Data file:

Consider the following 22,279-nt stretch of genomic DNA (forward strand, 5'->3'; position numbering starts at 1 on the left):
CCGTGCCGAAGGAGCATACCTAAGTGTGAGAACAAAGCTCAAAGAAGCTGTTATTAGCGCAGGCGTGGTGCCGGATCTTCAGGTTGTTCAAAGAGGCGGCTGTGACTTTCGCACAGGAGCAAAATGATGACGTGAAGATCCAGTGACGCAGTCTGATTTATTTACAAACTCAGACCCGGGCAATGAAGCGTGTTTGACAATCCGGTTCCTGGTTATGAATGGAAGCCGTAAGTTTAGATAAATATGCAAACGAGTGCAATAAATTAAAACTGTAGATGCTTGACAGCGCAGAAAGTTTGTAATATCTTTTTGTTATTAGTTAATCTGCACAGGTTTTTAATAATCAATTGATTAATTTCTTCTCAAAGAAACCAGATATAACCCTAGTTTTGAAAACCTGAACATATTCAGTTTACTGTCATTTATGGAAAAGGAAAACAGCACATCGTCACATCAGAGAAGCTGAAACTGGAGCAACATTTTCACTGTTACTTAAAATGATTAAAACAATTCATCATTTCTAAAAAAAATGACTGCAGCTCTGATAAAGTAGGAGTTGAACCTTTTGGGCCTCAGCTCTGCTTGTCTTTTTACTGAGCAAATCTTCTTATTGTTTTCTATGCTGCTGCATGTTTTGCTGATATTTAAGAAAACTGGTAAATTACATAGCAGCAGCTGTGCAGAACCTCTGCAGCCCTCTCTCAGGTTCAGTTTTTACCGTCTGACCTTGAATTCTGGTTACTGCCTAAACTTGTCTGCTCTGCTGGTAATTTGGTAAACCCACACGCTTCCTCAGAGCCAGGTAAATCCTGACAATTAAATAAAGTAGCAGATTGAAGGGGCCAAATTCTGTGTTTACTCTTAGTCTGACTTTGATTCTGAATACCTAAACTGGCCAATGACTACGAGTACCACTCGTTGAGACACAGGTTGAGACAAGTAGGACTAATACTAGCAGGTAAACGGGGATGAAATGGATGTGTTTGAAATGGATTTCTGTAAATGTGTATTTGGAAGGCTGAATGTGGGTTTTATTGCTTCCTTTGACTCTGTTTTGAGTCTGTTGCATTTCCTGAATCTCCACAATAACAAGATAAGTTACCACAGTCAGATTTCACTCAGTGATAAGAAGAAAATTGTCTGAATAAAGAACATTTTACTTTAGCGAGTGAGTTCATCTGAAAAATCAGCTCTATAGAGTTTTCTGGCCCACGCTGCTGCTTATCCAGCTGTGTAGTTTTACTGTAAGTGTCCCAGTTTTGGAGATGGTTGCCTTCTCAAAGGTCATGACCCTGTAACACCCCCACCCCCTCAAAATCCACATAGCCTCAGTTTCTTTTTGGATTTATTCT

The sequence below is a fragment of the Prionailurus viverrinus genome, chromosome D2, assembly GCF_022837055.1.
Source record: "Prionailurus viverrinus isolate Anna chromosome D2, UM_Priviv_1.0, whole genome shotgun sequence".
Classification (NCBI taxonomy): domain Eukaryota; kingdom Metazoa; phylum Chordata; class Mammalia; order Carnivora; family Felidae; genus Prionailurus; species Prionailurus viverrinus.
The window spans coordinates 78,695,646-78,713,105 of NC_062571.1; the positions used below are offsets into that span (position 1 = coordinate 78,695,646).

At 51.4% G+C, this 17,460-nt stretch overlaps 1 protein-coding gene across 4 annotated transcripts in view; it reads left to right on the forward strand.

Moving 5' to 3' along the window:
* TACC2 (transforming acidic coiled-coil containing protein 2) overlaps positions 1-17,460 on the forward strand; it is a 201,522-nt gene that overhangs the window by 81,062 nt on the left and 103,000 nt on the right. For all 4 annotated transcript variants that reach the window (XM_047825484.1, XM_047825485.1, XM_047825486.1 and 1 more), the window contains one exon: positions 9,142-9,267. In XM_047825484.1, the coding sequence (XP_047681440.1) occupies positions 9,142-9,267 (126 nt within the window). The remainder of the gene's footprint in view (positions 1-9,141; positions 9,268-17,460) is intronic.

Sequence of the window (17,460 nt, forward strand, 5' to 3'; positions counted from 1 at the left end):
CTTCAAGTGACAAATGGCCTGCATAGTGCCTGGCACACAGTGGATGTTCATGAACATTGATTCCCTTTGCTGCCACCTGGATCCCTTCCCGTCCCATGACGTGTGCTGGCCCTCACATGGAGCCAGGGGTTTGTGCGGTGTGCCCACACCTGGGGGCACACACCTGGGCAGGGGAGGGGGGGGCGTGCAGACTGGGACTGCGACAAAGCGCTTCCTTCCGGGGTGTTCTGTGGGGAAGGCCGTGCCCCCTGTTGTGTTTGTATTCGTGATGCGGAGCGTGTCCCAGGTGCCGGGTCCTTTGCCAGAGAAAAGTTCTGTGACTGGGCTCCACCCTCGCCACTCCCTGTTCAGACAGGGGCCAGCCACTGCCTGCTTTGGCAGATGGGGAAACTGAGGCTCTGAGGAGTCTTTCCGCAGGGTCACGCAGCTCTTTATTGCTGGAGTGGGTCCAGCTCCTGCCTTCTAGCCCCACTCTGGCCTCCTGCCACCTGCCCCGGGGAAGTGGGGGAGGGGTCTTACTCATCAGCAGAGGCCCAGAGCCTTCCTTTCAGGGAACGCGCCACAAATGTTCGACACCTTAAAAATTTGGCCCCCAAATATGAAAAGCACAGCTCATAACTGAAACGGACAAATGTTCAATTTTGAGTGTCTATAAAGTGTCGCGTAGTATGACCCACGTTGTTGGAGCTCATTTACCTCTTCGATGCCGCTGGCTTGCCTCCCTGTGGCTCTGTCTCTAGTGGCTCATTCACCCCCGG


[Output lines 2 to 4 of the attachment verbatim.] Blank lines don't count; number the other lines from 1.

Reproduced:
CCGTGCCGAAGGAGCATACCTAAGTGTGAGAACAAAGCTCAAAGAAGCTGTTATTAGCGCAGGCGTGGTGCCGGATCTTCAGGTTGTTCAAAGAGGCGGCTGTGACTTTCGCACAGGAGCAAAATGATGACGTGAAGATCCAGTGACGCAGTCTGATTTATTTACAAACTCAGACCCGGGCAATGAAGCGTGTTTGACAATCCGGTTCCTGGTTATGAATGGAAGCCGTAAGTTTAGATAAATATGCAAACGAGTGCAATAAATTAAAACTGTAGATGCTTGACAGCGCAGAAAGTTTGTAATATCTTTTTGTTATTAGTTAATCTGCACAGGTTTTTAATAATCAATTGATTAATTTCTTCTCAAAGAAACCAGATATAACCCTAGTTTTGAAAACCTGAACATATTCAGTTTACTGTCATTTATGGAAAAGGAAAACAGCACATCGTCACATCAGAGAAGCTGAAACTGGAGCAACATTTTCACTGTTACTTAAAATGATTAAAACAATTCATCATTTCTAAAAAAAATGACTGCAGCTCTGATAAAGTAGGAGTTGAACCTTTTGGGCCTCAGCTCTGCTTGTCTTTTTACTGAGCAAATCTTCTTATTGTTTTCTATGCTGCTGCATGTTTTGCTGATATTTAAGAAAACTGGTAAATTACATAGCAGCAGCTGTGCAGAACCTCTGCAGCCCTCTCTCAGGTTCAGTTTTTACCGTCTGACCTTGAATTCTGGTTACTGCCTAAACTTGTCTGCTCTGCTGGTAATTTGGTAAACCCACACGCTTCCTCAGAGCCAGGTAAATCCTGACAATTAAATAAAGTAGCAGATTGAAGGGGCCAAATTCTGTGTTTACTCTTAGTCTGACTTTGATTCTGAATACCTAAACTGGCCAATGACTACGAGTACCACTCGTTGAGACACAGGTTGAGACAAGTAGGACTAATACTAGCAGGTAAACGGGGATGAAATGGATGTGTTTGAAATGGATTTCTGTAAATGTGTATTTGGAAGGCTGAATGTGGGTTTTATTGCTTCCTTTGACTCTGTTTTGAGTCTGTTGCATTTCCTGAATCTCCACAATAACAAGATAAGTTACCACAGTCAGATTTCACTCAGTGATAAGAAGAAAATTGTCTGAATAAAGAACATTTTACTTTAGCGAGTGAGTTCATCTGAAAAATCAGCTCTATAGAGTTTTCTGGCCCACGCTGCTGCTTATCCAGCTGTGTAGTTTTACTGTAAGTGTCCCAGTTTTGGAGATGGTTGCCTTCTCAAAGGTCATGACCCTGTAACACCCCCACCCCCTCAAAATCCACATAGCCTCAGTTTCTTTTTGGATTTATTCT

The sequence below is a fragment of the Prionailurus viverrinus genome, chromosome D2, assembly GCF_022837055.1.
Source record: "Prionailurus viverrinus isolate Anna chromosome D2, UM_Priviv_1.0, whole genome shotgun sequence".